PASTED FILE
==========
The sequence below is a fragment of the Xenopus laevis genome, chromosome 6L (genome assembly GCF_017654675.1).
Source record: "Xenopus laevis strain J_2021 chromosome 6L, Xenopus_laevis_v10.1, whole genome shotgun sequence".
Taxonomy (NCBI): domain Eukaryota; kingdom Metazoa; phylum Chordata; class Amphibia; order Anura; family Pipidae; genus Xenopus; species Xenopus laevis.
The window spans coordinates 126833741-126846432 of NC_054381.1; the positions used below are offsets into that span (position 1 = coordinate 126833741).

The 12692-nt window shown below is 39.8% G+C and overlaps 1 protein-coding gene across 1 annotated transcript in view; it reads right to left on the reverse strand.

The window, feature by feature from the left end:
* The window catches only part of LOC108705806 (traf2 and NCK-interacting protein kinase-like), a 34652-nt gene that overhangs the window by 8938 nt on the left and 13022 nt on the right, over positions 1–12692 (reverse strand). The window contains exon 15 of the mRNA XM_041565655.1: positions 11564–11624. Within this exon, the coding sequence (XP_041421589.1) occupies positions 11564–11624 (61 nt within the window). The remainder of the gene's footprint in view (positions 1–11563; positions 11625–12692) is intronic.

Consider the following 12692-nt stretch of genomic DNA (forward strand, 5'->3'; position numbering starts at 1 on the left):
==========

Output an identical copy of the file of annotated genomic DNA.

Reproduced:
The sequence below is a fragment of the Xenopus laevis genome, chromosome 6L (genome assembly GCF_017654675.1).
Source record: "Xenopus laevis strain J_2021 chromosome 6L, Xenopus_laevis_v10.1, whole genome shotgun sequence".
Taxonomy (NCBI): domain Eukaryota; kingdom Metazoa; phylum Chordata; class Amphibia; order Anura; family Pipidae; genus Xenopus; species Xenopus laevis.
The window spans coordinates 126833741-126846432 of NC_054381.1; the positions used below are offsets into that span (position 1 = coordinate 126833741).

The 12692-nt window shown below is 39.8% G+C and overlaps 1 protein-coding gene across 1 annotated transcript in view; it reads right to left on the reverse strand.

The window, feature by feature from the left end:
* The window catches only part of LOC108705806 (traf2 and NCK-interacting protein kinase-like), a 34652-nt gene that overhangs the window by 8938 nt on the left and 13022 nt on the right, over positions 1–12692 (reverse strand). The window contains exon 15 of the mRNA XM_041565655.1: positions 11564–11624. Within this exon, the coding sequence (XP_041421589.1) occupies positions 11564–11624 (61 nt within the window). The remainder of the gene's footprint in view (positions 1–11563; positions 11625–12692) is intronic.

Consider the following 12692-nt stretch of genomic DNA (forward strand, 5'->3'; position numbering starts at 1 on the left):